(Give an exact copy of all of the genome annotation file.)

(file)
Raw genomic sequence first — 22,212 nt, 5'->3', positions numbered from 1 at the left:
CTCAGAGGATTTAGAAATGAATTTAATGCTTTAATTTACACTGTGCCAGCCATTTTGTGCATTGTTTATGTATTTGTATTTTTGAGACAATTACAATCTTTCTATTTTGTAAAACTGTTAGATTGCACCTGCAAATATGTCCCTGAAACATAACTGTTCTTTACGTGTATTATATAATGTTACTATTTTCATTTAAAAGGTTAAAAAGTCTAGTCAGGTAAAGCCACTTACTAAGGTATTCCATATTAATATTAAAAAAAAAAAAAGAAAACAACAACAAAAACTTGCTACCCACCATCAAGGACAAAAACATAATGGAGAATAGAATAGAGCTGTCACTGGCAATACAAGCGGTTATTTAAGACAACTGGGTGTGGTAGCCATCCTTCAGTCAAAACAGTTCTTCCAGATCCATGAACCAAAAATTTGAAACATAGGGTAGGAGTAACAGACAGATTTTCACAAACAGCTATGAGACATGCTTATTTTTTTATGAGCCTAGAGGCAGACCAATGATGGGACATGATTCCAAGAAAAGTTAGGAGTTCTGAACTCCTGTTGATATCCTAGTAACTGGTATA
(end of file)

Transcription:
Raw genomic sequence first — 22,212 nt, 5'->3', positions numbered from 1 at the left:
CTCAGAGGATTTAGAAATGAATTTAATGCTTTAATTTACACTGTGCCAGCCATTTTGTGCATTGTTTATGTATTTGTATTTTTGAGACAATTACAATCTTTCTATTTTGTAAAACTGTTAGATTGCACCTGCAAATATGTCCCTGAAACATAACTGTTCTTTACGTGTATTATATAATGTTACTATTTTCATTTAAAAGGTTAAAAAGTCTAGTCAGGTAAAGCCACTTACTAAGGTATTCCATATTAATATTAAAAAAAAAAAAAGAAAACAACAACAAAAACTTGCTACCCACCATCAAGGACAAAAACATAATGGAGAATAGAATAGAGCTGTCACTGGCAATACAAGCGGTTATTTAAGACAACTGGGTGTGGTAGCCATCCTTCAGTCAAAACAGTTCTTCCAGATCCATGAACCAAAAATTTGAAACATAGGGTAGGAGTAACAGACAGATTTTCACAAACAGCTATGAGACATGCTTATTTTTTTATGAGCCTAGAGGCAGACCAATGATGGGACATGATTCCAAGAAAAGTTAGGAGTTCTGAACTCCTGTTGATATCCTAGTAACTGGTATA